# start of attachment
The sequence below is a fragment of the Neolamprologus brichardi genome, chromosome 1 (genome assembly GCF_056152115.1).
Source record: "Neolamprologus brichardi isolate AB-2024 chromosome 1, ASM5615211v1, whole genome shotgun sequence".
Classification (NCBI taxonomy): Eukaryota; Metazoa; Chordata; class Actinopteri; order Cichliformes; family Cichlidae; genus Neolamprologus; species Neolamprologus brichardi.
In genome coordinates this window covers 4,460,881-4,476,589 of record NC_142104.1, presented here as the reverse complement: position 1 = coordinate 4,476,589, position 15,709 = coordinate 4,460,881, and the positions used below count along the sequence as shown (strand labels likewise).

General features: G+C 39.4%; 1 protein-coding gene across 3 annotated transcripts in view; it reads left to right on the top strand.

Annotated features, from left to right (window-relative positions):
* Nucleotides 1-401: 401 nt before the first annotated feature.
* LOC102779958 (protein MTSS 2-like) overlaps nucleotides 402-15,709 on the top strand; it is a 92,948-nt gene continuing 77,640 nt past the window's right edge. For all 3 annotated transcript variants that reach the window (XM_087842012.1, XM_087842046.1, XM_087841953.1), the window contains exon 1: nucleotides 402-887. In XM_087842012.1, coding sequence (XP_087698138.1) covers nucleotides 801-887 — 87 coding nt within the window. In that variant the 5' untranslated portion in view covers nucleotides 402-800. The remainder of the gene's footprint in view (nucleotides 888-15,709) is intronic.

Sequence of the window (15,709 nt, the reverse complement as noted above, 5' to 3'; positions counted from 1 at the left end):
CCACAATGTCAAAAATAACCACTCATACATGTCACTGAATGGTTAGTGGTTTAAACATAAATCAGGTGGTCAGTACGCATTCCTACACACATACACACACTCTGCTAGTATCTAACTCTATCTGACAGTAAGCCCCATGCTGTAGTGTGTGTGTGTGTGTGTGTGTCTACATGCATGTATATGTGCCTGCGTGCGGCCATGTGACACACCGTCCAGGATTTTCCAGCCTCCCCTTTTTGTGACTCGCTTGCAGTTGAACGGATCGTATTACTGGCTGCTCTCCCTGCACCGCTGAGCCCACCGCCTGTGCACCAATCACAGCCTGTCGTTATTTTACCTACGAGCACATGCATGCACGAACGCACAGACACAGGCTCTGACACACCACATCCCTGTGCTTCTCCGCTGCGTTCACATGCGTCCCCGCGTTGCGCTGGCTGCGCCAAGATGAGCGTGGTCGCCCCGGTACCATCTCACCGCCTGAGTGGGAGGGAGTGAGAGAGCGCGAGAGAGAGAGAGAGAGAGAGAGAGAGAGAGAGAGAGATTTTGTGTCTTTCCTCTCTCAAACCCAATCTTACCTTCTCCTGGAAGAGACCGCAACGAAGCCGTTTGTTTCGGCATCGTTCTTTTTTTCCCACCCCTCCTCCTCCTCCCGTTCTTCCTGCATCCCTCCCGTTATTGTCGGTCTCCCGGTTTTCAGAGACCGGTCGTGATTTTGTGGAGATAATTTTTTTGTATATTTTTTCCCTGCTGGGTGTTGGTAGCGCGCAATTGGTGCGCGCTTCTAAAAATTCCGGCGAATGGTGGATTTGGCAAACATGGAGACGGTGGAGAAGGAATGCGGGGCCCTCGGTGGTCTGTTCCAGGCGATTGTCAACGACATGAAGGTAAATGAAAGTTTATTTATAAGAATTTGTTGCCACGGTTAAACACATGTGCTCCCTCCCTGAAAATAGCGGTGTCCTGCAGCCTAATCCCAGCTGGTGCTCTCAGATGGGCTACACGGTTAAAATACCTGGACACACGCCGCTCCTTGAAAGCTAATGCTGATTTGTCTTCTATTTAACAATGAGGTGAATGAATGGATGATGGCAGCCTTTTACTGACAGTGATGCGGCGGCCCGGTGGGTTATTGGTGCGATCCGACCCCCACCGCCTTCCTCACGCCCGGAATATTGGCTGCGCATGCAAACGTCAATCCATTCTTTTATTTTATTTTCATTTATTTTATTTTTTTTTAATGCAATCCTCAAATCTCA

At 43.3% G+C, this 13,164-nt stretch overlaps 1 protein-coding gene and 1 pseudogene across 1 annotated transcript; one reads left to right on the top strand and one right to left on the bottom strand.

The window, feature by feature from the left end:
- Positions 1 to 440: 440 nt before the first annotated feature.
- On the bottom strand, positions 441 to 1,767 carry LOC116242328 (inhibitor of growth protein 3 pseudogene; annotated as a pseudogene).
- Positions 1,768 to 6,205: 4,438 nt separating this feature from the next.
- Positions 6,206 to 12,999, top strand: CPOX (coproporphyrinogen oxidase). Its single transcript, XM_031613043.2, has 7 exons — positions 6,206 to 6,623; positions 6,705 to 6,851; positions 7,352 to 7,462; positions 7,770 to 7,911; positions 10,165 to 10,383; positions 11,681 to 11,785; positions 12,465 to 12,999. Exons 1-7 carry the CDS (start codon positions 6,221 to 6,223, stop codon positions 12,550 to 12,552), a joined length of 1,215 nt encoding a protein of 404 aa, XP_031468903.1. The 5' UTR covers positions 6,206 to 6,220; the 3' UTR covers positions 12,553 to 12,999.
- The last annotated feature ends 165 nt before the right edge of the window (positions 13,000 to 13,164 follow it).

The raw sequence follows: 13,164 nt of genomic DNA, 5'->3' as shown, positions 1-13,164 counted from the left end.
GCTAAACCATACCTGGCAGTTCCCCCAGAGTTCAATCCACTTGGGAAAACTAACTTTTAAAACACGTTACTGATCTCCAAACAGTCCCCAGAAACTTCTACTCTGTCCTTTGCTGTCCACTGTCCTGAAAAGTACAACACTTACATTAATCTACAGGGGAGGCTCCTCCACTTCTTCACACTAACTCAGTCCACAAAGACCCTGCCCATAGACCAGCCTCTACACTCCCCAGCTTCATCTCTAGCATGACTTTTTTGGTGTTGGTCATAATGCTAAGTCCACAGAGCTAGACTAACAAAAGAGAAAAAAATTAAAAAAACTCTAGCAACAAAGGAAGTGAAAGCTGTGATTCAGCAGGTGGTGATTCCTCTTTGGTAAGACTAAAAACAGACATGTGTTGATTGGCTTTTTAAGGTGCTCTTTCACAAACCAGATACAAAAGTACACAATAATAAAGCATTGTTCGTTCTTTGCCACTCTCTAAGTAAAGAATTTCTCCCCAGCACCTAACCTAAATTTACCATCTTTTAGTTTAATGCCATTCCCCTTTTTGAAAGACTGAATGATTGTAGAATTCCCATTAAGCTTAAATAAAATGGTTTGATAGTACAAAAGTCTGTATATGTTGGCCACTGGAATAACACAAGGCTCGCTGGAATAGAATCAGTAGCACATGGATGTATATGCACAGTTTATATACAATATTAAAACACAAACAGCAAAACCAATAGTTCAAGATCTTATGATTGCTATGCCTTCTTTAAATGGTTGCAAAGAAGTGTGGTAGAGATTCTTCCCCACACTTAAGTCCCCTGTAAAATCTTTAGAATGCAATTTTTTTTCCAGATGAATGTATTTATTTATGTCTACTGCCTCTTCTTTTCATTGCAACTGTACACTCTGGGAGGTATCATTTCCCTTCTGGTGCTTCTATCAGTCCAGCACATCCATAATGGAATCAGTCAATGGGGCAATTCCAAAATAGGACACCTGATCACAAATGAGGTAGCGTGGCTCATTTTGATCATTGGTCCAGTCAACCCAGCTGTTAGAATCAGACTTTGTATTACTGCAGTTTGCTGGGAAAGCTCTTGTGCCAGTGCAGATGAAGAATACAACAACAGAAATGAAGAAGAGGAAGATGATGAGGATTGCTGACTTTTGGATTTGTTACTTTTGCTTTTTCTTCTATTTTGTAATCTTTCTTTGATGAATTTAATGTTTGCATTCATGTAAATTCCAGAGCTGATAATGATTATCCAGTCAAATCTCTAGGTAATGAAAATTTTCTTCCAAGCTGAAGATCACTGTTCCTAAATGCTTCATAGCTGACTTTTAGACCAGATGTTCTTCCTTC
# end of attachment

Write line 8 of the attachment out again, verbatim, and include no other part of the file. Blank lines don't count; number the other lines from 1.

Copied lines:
* LOC102779958 (protein MTSS 2-like) overlaps nucleotides 402-15,709 on the top strand; it is a 92,948-nt gene continuing 77,640 nt past the window's right edge. For all 3 annotated transcript variants that reach the window (XM_087842012.1, XM_087842046.1, XM_087841953.1), the window contains exon 1: nucleotides 402-887. In XM_087842012.1, coding sequence (XP_087698138.1) covers nucleotides 801-887 — 87 coding nt within the window. In that variant the 5' untranslated portion in view covers nucleotides 402-800. The remainder of the gene's footprint in view (nucleotides 888-15,709) is intronic.